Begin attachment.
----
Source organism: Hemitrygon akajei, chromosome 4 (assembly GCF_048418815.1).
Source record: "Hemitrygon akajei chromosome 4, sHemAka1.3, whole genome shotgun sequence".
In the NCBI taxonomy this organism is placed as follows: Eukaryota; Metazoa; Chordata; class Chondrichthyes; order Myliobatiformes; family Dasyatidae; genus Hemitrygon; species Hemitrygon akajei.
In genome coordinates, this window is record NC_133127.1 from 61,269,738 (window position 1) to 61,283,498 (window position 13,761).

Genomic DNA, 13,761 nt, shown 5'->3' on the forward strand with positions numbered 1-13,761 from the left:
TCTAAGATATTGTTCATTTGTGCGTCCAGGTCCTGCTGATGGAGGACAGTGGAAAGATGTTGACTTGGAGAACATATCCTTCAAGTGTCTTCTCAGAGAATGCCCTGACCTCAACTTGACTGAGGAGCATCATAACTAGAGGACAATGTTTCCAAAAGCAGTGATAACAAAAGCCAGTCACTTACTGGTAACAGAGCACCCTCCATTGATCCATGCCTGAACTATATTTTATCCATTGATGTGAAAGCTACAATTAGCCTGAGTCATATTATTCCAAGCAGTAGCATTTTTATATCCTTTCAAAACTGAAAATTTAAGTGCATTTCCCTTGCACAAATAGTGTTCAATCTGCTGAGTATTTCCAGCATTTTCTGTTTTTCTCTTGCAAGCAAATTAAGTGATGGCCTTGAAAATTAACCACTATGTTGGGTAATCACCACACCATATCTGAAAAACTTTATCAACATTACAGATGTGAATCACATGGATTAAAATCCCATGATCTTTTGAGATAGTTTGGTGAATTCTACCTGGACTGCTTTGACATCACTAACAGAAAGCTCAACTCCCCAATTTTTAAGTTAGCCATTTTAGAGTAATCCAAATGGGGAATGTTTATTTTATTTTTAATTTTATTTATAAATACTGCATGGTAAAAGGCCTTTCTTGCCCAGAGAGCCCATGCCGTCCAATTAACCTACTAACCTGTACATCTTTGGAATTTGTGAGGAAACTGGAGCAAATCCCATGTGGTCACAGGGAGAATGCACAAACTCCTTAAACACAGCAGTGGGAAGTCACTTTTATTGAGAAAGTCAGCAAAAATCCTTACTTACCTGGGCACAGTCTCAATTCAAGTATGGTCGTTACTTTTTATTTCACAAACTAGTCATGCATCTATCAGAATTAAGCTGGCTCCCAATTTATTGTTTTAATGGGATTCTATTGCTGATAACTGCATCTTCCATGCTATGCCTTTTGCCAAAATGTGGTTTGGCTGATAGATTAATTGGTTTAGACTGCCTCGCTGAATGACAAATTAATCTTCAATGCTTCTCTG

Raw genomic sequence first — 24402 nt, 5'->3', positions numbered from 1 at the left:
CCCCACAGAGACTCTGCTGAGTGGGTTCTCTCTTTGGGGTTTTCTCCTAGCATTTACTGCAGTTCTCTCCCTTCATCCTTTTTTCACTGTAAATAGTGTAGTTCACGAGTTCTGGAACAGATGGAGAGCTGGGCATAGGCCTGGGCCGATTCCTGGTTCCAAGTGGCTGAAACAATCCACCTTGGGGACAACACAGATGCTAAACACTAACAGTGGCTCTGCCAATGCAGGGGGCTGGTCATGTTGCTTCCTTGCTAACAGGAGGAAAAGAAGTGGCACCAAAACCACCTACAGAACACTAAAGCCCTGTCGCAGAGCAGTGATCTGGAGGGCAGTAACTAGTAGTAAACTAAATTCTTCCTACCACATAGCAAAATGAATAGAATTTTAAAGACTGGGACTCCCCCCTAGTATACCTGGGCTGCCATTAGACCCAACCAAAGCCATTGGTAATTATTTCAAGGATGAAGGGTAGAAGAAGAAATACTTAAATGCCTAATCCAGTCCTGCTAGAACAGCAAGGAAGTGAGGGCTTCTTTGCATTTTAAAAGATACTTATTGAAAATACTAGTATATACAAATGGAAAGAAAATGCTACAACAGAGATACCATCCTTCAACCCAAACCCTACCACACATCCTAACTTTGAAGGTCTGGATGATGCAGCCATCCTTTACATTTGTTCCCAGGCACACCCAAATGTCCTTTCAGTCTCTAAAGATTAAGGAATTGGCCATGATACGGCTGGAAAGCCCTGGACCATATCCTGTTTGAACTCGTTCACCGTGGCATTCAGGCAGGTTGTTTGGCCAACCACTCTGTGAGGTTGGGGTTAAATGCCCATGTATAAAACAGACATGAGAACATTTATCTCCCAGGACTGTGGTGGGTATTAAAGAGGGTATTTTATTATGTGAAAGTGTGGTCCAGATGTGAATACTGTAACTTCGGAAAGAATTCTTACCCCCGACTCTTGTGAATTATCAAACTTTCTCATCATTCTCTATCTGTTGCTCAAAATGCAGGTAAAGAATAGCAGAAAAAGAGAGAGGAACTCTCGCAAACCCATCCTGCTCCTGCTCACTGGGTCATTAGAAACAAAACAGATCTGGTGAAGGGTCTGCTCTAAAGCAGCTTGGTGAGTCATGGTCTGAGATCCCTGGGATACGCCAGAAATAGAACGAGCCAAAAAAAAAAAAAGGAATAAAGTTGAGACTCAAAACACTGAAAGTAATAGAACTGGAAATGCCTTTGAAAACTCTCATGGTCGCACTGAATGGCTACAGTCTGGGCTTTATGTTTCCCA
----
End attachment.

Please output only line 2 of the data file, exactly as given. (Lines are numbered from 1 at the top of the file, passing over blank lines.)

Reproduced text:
Source record: "Hemitrygon akajei chromosome 4, sHemAka1.3, whole genome shotgun sequence".